The US military command leading the fight against ISIS today said its strategy is working even as Islamic State fighters took control of Ramadi, capital of Iraq's largest province, in a significant blow to the US-backed military campaign to retake Iraqi territory from the Sunni extremists.
The US military, however, maintains that the militants' takeover of the key oil refinery and a government compound are only fleeting gains feeding the militants' propaganda machine.
"We believe across Iraq and Syria that Daesh is losing and remains on the defensive," said Marine Brig Gen Thomas D Weidley, chief of staff for Combined Joint Task Force Operation Inherent Resolve, the name of the international campaign fighting the Islamic State.
''Daesh'' is the Arabic acronym for the group that swept into Iraq from Syria last June and quickly overran much of Iraq's north and west.
Reports quoting police sources said the militants seized the government compound in downtown Ramadi, the capital of the western Anbar province, by early afternoon on Friday.
Government forces had managed to hold on to the largely Sunni Muslim city of about 900,000 people in recent months, despite regular attacks by the Islamic State.
The militant group seized most of the rest of Anbar last summer.
''The city's fallen. They've taken it,'' Maj Omar Khamis al-Dahl, a senior police officer in Ramadi said by telephone.
The governor of Anbar province, Sohaib Alrawi, however, denied that Ramadi had fallen, saying in a tweet that the situation in the city was ''dire'' but that battles continued.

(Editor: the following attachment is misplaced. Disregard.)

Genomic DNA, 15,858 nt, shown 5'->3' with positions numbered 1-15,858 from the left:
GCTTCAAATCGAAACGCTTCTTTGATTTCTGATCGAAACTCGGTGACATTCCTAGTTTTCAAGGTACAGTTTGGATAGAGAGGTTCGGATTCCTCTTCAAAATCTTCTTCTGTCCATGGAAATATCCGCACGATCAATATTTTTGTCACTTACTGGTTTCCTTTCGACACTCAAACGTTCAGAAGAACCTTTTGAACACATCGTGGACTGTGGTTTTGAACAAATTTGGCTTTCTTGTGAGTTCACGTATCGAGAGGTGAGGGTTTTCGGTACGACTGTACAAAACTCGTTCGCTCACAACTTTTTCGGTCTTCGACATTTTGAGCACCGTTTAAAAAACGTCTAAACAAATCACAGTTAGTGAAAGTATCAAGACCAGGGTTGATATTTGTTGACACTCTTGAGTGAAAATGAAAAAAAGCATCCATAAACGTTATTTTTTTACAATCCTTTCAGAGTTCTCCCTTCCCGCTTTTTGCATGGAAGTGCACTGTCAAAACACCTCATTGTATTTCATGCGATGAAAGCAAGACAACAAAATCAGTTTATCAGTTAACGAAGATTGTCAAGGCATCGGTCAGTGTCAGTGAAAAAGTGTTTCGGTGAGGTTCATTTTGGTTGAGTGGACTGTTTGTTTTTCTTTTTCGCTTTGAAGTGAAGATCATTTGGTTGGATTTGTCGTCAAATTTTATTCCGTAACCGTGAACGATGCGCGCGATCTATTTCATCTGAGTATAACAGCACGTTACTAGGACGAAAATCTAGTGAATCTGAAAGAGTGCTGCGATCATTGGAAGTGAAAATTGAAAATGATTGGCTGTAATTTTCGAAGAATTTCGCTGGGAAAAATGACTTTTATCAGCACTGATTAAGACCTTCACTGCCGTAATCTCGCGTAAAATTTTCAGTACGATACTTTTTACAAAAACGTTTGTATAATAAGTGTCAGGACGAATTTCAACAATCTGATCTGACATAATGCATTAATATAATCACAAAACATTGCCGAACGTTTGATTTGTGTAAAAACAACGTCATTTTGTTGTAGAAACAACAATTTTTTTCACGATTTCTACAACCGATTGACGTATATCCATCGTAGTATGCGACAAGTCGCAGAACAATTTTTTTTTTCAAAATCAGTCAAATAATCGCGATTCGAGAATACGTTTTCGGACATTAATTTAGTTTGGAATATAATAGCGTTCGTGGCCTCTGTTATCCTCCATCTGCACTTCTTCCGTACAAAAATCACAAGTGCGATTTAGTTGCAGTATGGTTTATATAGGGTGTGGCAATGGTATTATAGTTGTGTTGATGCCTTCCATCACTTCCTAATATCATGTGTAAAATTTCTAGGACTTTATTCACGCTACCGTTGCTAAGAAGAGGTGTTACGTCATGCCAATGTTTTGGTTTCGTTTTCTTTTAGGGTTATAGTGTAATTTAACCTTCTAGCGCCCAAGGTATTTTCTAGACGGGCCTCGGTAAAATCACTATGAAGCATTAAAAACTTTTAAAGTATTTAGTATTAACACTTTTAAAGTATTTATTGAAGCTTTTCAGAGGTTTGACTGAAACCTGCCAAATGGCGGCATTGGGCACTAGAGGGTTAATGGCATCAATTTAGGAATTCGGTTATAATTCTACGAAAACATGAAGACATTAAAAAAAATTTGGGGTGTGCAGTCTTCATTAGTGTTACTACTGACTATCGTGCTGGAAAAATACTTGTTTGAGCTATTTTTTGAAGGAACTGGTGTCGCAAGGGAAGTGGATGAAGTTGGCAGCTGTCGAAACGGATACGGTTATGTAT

Dozens of soldiers fled the city overnight on Thursday during the initial stages of the Islamic State attack, which involved heavy artillery and multiple car bombings, said Dahl.
Over 60 police officers have been killed in the fighting, and hundreds of police and soldiers were surrounded in a military compound in the center of the city, he said.
''We have not received reinforcements from the government, and there will be a massacre of these people like there was in Speicher,'' said Dahl. He referred to a former US military base near Tikrit where an estimated 1,700 Iraqi soldiers were captured and killed en masse by the Islamic State last summer.
The attack on Ramadi comes more than a month after pro-government forces backed by US airstrikes drove Islamic State militants out of the city of Tikrit, an advance that officials in Baghdad touted as a major victory. The government has hoped to push northward to drive Islamic State forces out of Mosul, the largest city in northern Iraq and a stronghold of the militants since they captured it in June 2014.